A change of the position of the hand on the finger board, in playing the violin.
[They] made a shift to keep their own in Ireland.

Shift

An event in which something is displaced without rotation

Shift

A qualitative change

Shift

The time period during which you are at work

Shift

The act of changing one thing or position for another;
His switch on abortion cost him the election

Shift

The act of moving from one place to another;
His constant shifting disrupted the class

Shift

(geology) a crack in the earth's crust resulting from the displacement of one side with respect to the other;
They built it right over a geological fault

Shift

A group of workers who work for a specific period of time

Shift

A woman's sleeveless undergarment

Shift

A loose-fitting dress hanging straight from the shoulders without a waist

Shift

Make a shift in or exchange of;
First Joe led; then we switched

Shift

Change place or direction;
Shift one's position

Shift

Move around;
Transfer the packet from his trouser pockets to a pocket in his jacket

Shift

Move very slightly;
He shifted in his seat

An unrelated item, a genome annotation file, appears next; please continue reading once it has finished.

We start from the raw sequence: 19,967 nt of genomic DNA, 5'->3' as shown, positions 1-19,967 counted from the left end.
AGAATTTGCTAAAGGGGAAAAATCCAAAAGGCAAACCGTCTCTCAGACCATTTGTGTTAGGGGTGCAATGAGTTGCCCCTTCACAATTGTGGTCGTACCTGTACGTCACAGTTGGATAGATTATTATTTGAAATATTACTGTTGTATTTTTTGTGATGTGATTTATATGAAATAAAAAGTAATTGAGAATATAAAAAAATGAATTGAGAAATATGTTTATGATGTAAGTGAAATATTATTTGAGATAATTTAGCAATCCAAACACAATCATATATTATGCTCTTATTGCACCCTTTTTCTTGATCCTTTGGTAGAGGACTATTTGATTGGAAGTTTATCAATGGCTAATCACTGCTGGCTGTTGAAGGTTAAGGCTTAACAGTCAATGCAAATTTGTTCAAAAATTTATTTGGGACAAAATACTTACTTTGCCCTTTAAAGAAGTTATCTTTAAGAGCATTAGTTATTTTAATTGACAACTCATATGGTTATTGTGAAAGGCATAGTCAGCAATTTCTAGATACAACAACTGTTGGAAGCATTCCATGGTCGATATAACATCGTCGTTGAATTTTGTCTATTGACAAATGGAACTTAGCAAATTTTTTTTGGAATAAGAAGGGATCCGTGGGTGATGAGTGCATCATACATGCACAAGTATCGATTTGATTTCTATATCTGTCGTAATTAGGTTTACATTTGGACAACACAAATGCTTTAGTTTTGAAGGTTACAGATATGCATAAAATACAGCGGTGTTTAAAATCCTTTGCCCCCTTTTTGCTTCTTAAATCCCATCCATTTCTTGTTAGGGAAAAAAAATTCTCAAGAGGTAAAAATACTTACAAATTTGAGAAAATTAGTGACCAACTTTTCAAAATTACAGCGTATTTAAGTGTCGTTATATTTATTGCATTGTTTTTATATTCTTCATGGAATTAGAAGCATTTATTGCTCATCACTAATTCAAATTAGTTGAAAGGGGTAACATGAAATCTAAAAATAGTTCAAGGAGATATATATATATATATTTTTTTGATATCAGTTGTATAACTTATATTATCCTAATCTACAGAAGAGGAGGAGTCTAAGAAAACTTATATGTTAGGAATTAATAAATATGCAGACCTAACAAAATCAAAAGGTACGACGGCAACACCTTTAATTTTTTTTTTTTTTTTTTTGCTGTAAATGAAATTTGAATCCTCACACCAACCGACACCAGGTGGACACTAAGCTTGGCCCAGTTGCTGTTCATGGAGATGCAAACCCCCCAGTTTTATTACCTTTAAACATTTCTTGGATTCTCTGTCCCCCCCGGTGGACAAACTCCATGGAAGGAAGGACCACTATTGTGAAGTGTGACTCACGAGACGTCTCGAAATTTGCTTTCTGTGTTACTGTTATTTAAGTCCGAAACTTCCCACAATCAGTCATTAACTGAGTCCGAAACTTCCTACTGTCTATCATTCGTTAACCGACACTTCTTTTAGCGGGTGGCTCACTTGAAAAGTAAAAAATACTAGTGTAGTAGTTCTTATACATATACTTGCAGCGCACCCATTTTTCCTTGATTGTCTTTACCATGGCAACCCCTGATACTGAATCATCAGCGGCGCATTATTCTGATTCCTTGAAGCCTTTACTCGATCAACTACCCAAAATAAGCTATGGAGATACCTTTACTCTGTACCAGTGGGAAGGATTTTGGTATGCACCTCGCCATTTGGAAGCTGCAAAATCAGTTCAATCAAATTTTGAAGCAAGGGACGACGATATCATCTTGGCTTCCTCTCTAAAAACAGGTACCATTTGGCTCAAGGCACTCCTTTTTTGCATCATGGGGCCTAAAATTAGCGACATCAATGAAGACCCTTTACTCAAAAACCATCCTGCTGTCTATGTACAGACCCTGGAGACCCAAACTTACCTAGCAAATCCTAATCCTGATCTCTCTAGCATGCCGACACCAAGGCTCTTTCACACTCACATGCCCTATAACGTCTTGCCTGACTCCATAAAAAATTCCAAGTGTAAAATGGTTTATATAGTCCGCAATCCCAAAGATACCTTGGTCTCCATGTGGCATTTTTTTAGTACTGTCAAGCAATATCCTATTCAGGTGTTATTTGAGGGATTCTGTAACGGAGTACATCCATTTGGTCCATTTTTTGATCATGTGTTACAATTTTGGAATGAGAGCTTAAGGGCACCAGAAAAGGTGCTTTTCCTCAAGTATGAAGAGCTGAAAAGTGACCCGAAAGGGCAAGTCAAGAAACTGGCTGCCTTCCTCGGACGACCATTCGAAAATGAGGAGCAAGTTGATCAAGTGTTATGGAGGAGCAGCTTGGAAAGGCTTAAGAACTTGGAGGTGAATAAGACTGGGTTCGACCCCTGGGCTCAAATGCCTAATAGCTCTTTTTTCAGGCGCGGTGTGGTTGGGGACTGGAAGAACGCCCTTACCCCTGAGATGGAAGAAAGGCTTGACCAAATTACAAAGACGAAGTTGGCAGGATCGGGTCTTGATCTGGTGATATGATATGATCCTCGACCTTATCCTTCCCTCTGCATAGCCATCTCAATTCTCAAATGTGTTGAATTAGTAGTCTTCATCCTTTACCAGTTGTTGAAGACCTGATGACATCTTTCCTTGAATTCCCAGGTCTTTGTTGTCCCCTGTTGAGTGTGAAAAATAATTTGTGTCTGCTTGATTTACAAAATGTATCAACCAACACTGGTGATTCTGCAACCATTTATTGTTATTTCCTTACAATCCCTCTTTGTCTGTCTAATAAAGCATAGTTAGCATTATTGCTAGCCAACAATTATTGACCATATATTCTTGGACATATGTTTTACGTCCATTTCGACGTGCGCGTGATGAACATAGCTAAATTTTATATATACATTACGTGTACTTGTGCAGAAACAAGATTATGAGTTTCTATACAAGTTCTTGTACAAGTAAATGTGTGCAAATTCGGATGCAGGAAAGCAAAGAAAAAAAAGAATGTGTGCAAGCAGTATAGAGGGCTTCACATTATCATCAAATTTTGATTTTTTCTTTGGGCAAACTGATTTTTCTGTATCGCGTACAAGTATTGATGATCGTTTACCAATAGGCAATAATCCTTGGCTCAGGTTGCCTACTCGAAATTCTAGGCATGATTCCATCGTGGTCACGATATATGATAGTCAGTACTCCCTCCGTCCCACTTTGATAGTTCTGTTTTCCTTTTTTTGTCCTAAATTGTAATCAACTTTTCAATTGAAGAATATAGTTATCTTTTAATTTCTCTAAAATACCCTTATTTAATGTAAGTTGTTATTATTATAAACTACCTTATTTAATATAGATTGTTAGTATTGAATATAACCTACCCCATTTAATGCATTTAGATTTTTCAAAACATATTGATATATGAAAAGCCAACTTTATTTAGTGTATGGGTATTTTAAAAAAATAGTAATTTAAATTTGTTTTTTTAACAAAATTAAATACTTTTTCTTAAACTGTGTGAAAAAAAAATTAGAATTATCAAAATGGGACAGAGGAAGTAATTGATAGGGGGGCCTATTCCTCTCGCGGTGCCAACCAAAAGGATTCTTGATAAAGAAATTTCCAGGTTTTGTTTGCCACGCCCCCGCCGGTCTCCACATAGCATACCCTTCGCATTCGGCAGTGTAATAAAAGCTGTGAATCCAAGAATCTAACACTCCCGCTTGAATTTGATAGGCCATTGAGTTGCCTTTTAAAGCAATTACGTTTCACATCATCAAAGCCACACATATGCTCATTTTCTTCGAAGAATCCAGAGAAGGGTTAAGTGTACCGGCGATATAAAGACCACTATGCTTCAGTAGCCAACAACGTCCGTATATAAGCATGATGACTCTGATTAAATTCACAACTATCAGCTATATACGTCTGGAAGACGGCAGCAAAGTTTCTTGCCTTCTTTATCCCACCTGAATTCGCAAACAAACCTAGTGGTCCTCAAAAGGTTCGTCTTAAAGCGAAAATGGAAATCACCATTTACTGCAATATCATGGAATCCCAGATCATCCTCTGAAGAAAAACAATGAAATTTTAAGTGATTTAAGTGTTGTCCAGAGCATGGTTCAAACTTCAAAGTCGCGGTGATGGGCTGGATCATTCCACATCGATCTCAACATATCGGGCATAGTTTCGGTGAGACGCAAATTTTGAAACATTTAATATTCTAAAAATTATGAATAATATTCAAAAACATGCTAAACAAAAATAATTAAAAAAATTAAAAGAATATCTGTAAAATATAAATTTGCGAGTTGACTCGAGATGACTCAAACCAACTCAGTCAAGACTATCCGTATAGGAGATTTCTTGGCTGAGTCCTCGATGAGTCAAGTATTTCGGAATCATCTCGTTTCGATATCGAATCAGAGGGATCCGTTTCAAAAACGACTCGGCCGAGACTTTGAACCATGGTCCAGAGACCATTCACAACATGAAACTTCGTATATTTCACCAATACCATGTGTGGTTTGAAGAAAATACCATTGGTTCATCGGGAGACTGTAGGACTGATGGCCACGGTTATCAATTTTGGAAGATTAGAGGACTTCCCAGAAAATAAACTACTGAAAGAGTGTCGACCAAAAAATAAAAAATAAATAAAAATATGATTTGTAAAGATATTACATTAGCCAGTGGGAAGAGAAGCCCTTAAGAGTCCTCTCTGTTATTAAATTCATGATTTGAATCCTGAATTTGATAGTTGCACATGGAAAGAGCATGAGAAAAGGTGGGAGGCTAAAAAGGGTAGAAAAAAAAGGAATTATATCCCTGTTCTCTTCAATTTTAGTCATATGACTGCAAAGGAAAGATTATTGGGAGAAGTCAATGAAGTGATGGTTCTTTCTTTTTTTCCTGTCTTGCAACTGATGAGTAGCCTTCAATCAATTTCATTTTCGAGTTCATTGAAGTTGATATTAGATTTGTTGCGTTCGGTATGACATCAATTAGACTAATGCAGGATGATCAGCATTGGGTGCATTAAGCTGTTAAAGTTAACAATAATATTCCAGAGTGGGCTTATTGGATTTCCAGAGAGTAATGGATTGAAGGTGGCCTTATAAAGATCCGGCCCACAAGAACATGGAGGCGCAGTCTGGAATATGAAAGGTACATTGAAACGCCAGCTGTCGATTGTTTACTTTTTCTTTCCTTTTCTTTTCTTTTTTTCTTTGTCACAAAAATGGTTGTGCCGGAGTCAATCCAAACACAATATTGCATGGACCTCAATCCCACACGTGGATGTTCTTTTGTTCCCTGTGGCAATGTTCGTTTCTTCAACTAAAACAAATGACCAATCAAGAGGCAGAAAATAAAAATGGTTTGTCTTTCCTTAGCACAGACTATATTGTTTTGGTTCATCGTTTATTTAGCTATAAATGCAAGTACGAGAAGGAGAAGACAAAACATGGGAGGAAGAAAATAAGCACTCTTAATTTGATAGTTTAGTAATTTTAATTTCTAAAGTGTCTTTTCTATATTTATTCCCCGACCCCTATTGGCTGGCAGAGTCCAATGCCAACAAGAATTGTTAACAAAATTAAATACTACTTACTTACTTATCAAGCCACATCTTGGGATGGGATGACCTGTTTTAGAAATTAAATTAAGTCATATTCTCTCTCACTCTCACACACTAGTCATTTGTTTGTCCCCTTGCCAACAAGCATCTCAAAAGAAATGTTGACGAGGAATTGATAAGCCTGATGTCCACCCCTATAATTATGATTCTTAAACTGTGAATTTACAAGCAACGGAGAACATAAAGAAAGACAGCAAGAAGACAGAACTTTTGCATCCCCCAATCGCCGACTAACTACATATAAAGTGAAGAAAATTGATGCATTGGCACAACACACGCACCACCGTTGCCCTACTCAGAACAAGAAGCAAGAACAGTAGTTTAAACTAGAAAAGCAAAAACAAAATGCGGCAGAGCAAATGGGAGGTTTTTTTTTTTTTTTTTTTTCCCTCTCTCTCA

Shift

Move from one setting or context to another;
Shift the emphasis
Shift one's attention

Shift

Change in quality;
His tone shifted

Shift

Move and exchange for another;
Shift the date for our class reunion

Shift

Move sideways or in an unsteady way;
The ship careened out of control

Shift

Move abruptly;
The ship suddenly lurched to the left

Shift

Use a shift key on a keyboard;
She could not shift so all ther letters are written in lower case

Shift

Change phonetically as part of a systematic historical change;
Grimm showed how the consonants shifted

Shift

Change gears;
You have to shift when you go down a steep hill

Shift

Lay aside, abandon, or leave for another;
Switch to a different brand of beer
She switched psychiatrists
The car changed lanes